The movie, of course, conflicts with a Catholic understanding of life, and death. In his famous encyclical Evangelium Vitae, Pope John Paul II writes, “Human life is sacred because from its beginning it involves 'the creative action of God,' and it remains forever in a special relationship with the Creator, who is its sole end.” If one is born perfect, as Pinocchio supposedly is in the 2022 movie, and part of that perfection means maintaining sin, then the “end” of a moral relationship with a Creator who asks us to progress, to do better, is obsolete.

Gepetto, Italian for Joseph, Jesus’s earthly father, is a human who creates a son with no soul, a son whose being languishes in a wooden imitation of a real boy. There is no spiritual father, only a human one, whose morality is relative to his circumstances. Relationships in this movie become rooted in selfishness because no one needs to change; there is no divine Creator with whom one is trying to have a “special relationship.” There is only one’s self, absent of divinity, and whatever that self desires. This sense of self, which could be given to others but could also be withheld without consequence, is deemed morally good. Mere existence is enough. In the age of Artificial Intelligence, and the human propensity to play God, the problems with this perspective for Christians are not only clear but also alarming if one considers its potential outcomes.

When describing his vision, and the changes he made from Collodi’s version to his own, Gullermo del Toro articulates his moral stance, declaring, “When I was a kid, I said, ‘So what it means to be loved, is that you have to change?’ I couldn't accept that, so the writers took the classic material and retold a few strands of the original to change the key of how the material could sing.” Death, in this fantastical world, does not matter because—while it is a very real phenomenon in ours—accepting its reality would mean accepting humanity, with its ingrained idea of moral and spiritual improvement, as a potential good.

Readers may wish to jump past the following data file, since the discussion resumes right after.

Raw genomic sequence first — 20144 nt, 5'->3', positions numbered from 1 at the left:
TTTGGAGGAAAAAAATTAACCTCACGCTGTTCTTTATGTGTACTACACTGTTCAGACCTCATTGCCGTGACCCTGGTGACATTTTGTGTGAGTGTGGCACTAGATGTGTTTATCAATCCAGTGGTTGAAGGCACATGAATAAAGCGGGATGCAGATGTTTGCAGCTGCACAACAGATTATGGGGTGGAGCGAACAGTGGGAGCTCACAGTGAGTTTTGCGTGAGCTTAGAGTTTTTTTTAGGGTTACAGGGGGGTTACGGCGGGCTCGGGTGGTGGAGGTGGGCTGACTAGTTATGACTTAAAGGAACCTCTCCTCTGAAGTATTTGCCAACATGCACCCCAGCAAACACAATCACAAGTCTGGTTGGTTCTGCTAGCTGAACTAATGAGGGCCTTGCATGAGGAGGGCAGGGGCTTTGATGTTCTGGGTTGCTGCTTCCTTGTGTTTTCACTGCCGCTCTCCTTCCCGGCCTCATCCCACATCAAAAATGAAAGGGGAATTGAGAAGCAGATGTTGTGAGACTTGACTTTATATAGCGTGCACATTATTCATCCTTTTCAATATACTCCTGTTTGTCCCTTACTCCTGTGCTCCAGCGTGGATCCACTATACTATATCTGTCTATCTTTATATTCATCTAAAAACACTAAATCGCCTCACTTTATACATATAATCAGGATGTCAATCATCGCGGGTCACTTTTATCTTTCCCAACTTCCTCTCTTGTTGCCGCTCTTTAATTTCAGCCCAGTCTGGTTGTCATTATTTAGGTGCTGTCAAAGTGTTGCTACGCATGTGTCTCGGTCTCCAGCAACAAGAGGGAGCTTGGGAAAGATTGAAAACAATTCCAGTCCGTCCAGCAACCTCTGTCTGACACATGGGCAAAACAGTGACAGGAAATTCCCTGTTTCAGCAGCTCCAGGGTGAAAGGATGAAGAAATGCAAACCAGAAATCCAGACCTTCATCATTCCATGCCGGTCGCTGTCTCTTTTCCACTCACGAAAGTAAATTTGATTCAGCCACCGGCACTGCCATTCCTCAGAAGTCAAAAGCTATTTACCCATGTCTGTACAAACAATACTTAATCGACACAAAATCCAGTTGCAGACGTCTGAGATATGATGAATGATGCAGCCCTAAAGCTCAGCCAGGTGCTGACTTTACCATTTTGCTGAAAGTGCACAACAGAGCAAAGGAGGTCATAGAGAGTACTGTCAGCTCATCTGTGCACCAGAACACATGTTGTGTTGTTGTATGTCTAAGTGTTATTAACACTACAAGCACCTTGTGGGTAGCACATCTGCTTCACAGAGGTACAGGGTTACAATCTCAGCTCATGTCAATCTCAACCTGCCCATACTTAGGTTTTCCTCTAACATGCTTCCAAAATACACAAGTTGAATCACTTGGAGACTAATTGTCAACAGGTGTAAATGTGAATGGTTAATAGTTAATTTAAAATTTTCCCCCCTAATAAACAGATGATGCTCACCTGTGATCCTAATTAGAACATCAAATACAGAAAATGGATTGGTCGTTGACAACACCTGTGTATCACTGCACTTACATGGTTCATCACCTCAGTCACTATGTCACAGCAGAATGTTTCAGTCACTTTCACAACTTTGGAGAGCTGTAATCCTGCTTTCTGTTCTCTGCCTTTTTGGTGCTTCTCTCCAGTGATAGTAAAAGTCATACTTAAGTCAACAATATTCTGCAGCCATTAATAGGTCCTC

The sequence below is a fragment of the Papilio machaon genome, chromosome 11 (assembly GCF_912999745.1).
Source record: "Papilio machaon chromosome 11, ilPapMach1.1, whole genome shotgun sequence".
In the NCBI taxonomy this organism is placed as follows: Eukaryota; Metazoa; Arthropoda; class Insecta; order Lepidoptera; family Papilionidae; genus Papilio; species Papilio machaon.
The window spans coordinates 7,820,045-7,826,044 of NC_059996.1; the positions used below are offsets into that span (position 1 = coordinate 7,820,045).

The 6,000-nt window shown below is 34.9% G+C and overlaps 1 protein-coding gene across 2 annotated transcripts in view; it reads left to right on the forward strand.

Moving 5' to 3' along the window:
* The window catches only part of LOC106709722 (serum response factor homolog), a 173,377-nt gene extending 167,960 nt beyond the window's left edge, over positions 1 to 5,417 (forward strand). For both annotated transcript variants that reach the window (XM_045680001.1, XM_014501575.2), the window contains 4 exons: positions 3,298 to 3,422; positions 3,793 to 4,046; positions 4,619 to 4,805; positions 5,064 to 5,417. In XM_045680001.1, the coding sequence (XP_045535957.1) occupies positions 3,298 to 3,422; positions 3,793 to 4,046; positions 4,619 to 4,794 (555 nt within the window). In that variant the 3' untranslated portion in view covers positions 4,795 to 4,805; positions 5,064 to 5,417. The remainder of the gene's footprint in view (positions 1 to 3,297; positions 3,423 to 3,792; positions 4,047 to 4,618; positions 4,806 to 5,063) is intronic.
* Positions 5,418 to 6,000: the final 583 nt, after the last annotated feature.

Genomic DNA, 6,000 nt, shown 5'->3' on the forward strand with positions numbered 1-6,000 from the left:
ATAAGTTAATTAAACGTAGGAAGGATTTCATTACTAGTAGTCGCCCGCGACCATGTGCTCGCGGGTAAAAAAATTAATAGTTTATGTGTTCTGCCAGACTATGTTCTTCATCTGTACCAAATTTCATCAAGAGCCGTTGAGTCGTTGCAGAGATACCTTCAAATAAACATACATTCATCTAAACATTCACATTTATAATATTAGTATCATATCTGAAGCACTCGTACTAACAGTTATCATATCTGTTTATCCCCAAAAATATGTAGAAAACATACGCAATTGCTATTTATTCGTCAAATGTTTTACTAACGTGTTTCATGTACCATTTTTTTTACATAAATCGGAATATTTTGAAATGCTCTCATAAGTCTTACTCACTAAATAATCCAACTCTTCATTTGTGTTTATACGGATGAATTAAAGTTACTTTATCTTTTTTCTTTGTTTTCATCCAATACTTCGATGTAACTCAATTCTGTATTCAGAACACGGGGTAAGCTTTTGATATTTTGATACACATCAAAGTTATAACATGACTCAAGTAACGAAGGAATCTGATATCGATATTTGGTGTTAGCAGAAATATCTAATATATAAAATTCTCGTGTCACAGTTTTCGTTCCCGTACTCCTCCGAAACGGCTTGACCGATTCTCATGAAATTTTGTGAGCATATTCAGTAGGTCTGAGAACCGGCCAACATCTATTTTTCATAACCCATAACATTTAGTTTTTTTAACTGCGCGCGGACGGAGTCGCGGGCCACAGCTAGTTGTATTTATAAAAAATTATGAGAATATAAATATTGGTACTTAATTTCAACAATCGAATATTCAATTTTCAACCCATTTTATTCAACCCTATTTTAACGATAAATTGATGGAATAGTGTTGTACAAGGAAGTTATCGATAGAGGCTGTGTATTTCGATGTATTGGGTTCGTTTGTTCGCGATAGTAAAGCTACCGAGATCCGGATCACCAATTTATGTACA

Although not aligned with a Catholic worldview, this Oscar winner for Best Animated Picture calls for audiences—Catholics I would argue especially included—to discuss how they view death and the afterlife with each other and with the children they care about. Animated films like this one are the primary cultural touchstones through which very young children envisage death, and we ought not ignore their impact on children’s eschatological understandings or that of ourselves and the Church as a whole.

After all, in addition to the thematic issues addressed above, del Toro (a self-described “lapsed Catholic”) had another message for audiences watching this movie, especially audiences with children: “There's a difference between a 'family movie' and a 'babysitter movie,” he said in an interview. “The latter has been pasteurized to be consumed without parental supervision. We wanted a movie that could be discussed and enjoyed by adults and kids, whether they were together or not.” In this belief, del Toro and I invariably agree: animated movies that discuss spiritual matters as weighty as death should never be “babysitter” movies but instead should be opportunities for catechesis.

Yet they too rarely are. Cognitive psychologists have recently reported, “Most parents (55%) did not seem to be concerned about how deaths are depicted in animated films and might not correct misconceptions when they arise.”[7] I can relay that I often do not want to discuss these issues—and I almost turned Pinocchio off because I found its religious overtones disturbing for my children. With this said, the conversations it spurred about our beliefs mattered. It brought up questions from my children that I think were important to address, questions they will ask again in other ways in the future, questions their peers will likely ask of them, and questions they might have been holding in their hearts but had not yet found the right moment to articulate.